Sunday, November 30, 2008

Asking oneself

How would you like to be treated like that? How would you like the teensiest weensiest details of your lives to be known by everyone? How would you like the pressure and the stress of not ever being able to go out the front door without being followed, your every move documented, your every word printed? How would you like your pain to be turned into publicity and your grief into gossip.
But, no, you didn't think about that, did you?

by Toby Litt from Adventures in capitalism

Friday, November 28, 2008

The pleasure of being civilized

Lord Henry shrugged his shoulders. "My dear fellow, medieval art is charming, but medieval emotions are out of date. One can use them in fiction, of course. But then the only things that one can use in fiction are the things that one has ceased to use in fact. Believe me, no civilized man ever regrets a pleasure, and no uncivilized man ever knows what pleasure is."

by Oscar Wilde from The Picture of Dorian Gray

There's another Oscar Wilde related post

To be replaced with Smith

First of all there is Blue. Later there is White, and then there is Black, and before the beginning there is Brown. Brown broke him in, Brown taught him the ropes, and when Brown grew old, Blue took over. That is how it begins. The place is New York, the time is the present, and neither one will ever change. Blue goes to his office every day and sits at his desk, waiting for something to happen. For a long time nothing does, and then a man named White walks through the door, and that is how it begins.

by Paul Auster from The New York Trilogy

Thursday, November 27, 2008

Help me Doc!

I CANNOT help being happy. I’ve struggled against it but no good. There is, I am well aware, no virtue whatever in this. It results from a combination of heredity, health, good fortune and shallow intellect.

ARTHUR MARSHALL, British broadcaster, 1910–89

from The Optimist’s / Pessimist’s Handbook by Niall Edworthy & Petra Cramsie

Wednesday, November 26, 2008

Love me in Latin

David Beckham did not study Latin at Chingford School in Essex. The subject had long been off the state school curriculum by the time he got there in the late 1980s. Still, when it comes to his body art, the footballer is a dedicated Latinist. Of the nine tattoos on his body, three are in Latin (and two of the others, “Victoria” and “Romeo”, are Latin-inspired names).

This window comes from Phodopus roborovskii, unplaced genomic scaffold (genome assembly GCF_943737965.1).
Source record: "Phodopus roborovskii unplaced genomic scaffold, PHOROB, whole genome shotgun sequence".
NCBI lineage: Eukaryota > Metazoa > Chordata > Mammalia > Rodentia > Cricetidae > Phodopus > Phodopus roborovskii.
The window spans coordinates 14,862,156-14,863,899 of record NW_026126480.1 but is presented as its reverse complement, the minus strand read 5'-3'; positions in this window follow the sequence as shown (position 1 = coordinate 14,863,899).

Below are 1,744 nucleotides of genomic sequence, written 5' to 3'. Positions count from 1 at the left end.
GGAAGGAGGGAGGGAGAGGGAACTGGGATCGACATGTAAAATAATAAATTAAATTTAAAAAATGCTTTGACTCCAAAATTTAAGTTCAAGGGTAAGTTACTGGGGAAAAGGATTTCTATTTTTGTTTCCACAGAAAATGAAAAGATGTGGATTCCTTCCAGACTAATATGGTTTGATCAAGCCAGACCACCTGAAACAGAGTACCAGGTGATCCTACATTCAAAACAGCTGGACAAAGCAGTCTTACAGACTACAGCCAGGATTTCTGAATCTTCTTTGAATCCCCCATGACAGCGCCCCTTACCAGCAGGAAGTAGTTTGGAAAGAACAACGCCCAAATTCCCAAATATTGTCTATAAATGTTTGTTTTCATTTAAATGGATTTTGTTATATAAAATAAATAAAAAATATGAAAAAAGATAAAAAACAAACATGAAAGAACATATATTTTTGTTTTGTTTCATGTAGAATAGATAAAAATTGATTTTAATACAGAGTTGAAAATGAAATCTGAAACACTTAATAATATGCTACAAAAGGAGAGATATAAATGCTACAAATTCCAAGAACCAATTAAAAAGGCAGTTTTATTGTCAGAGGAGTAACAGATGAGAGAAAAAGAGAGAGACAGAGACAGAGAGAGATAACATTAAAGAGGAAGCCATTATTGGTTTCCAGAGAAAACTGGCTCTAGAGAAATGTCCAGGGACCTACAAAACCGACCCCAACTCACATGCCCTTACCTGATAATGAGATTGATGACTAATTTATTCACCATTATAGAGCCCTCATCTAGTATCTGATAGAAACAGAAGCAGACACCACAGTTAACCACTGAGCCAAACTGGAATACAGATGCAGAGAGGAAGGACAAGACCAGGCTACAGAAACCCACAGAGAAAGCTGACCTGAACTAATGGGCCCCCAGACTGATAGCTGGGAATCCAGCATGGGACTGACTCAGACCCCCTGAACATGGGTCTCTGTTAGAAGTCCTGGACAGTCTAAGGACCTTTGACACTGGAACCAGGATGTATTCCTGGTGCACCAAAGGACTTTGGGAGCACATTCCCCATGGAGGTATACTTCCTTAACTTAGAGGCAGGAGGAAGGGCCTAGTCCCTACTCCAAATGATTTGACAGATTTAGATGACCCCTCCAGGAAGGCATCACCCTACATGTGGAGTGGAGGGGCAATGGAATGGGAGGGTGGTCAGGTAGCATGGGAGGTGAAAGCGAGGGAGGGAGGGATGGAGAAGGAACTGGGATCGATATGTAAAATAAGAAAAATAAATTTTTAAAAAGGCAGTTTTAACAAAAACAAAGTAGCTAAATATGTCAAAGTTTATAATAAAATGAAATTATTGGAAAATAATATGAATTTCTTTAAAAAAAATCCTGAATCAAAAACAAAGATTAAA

by Harry Mount from Amo, Amas, Amat…and All That

Tuesday, November 25, 2008

The paradox of perfection

The Marketing Problem
Oscar Wilde wrote: “The play was a great success but the audience was a total failure.” Some people tell me their business is fine – the problem is the customers!

by David Parrish from T-Shirts and Suits: A Guide to the Business of Creativity

Monday, November 24, 2008

Are we human?

Animal societies, for the most part are organised according to a strict hierarchy where rank relates directly to the psychical strength of each member. The most dominant male in the group is known as the alpha male, his nearest rival the beta male, and so on down to the weakest of the group, the omega male.

by Michel Houellebecq from Atomised

Sunday, November 23, 2008

It's good for your health

The poisonous botulinus organism does not grow in canned vegetables if the pH is less than 4.5. Some investigators (Journal of Chemical Education, 22, 409, 1945) have recommended that in home canning of nonacid foods, such as beans, without a pressure canner a quantity of hydrochloric acid be added. The amount of hydrochloric acid recommended is 25 ml of 0.5 N hydrochloric acid per half-liter jar. Calculate the pH that this solution would have, assuming it originally to be neutral, and neglecting the buffering action of the organic material. Also calculate the amount of baking soda (NaHCO3), measured in teaspoonfuls, that would be required to neutralize the acid after the jar is open. One teaspoon equals 4 grams of baking soda.